“However she did say she would consult a specialist first. After that, I was called to go to the CAC to pick up the Paxlovid. The CAC nearest my place only opens in the morning but they still let me go in the afternoon to pick up the medicine.
“The doctor personally came out to the Covid tent (which was closed by then so I was the only one there) to talk to me. She asked for a list of the medications I’m on and then cross checked it with the MOH list.
“After making sure it doesn’t clash with my meds, she made sure that I really want to take the meds before opening the box and explaining the dosage,” Mok told Malay Mail.
“After that they called me the next two days to check on me. What was most epic was her telling me that the medicine is very expensive and not to waste it by throwing it away. She said others collected it and after one dose threw away the rest,” she added.
The Malaysian Medical Association (MMA) when asked, said they were not sure of the level of awareness the public have towards the availability of Paxlovid adding that doctors have to follow guidelines from MOH before prescribing the drug.
They did, however, agree that wastage is an issue and urged the public not to waste the medicine and finish the course as per the doctor’s instructions.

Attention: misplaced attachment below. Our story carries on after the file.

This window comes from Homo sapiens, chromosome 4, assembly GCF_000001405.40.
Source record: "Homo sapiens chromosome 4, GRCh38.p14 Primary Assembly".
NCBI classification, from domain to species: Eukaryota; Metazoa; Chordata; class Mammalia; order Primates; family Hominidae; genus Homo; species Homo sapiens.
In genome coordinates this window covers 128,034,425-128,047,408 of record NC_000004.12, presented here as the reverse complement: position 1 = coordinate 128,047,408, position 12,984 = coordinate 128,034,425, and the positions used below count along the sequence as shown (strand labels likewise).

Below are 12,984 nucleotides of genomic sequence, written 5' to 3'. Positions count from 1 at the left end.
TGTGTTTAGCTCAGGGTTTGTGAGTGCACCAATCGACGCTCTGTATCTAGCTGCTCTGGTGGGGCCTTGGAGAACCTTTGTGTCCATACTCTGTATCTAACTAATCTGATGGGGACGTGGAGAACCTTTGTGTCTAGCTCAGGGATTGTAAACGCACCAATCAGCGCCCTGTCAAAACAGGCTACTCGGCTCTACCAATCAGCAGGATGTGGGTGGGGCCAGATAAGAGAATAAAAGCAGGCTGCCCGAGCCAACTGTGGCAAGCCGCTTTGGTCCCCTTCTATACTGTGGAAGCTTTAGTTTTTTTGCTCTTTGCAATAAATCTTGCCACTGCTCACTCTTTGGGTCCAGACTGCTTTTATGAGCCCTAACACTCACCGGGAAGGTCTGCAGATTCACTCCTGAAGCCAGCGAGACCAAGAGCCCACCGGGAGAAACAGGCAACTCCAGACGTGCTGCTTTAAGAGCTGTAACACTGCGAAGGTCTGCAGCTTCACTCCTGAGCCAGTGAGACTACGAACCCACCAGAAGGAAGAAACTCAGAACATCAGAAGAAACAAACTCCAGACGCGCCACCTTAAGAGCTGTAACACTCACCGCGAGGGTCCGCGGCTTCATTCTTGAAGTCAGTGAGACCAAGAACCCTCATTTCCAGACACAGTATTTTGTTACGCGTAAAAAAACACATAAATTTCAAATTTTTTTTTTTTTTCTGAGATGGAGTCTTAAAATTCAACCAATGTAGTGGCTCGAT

“Wastage is a perennial problem in Malaysia when medicine is given free. Also many do not complete courses of treatment when they feel better,” said Dr Koh Kar Chai, president of MMA.
“To be honest we have to praise the government for being kind enough to buy the medicine and give it for free so please don’t waste or abuse this, it’s very expensive,” added Dr Kuljit.
“They graciously allowed APMH to participate in this antiviral programme so I ask that those taking it to be disciplined, finish your treatment as per the doctors instructions, don’t waste the medicine and remember that this is all taxpayers money,” he added.
Back in May, Health Minister Khairy Jamaluddin said 405 Covid-19 patients had been given the drug and all of them had fully recovered. On May 12, Khairy said 173 Covid-19 patients given Paxlovid had fully recovered and no side effects were reported as of May 9.
Paxlovid is an antiviral therapy that consists of two separate medications packaged together.
When you take your three-pill dose, two of those pills will be Nirmatrelvir (pink pill), which inhibits a key enzyme that the Covid-19 virus requires in order to make functional virus particles.
You take three Paxlovid pills twice daily for five days for a full course that adds up to 30 pills. It helps that the pills are packaged in a “dose card,” basically a medication blister pack that allows you to punch out the pills as needed.
You must be older than 12, weigh at least 40 kilogrammes and be Covid-19 positive to receive Paxlovid.
To find your nearest private health facility that offers Paxlovid, click here.
For information on government hospitals and CACs, click here.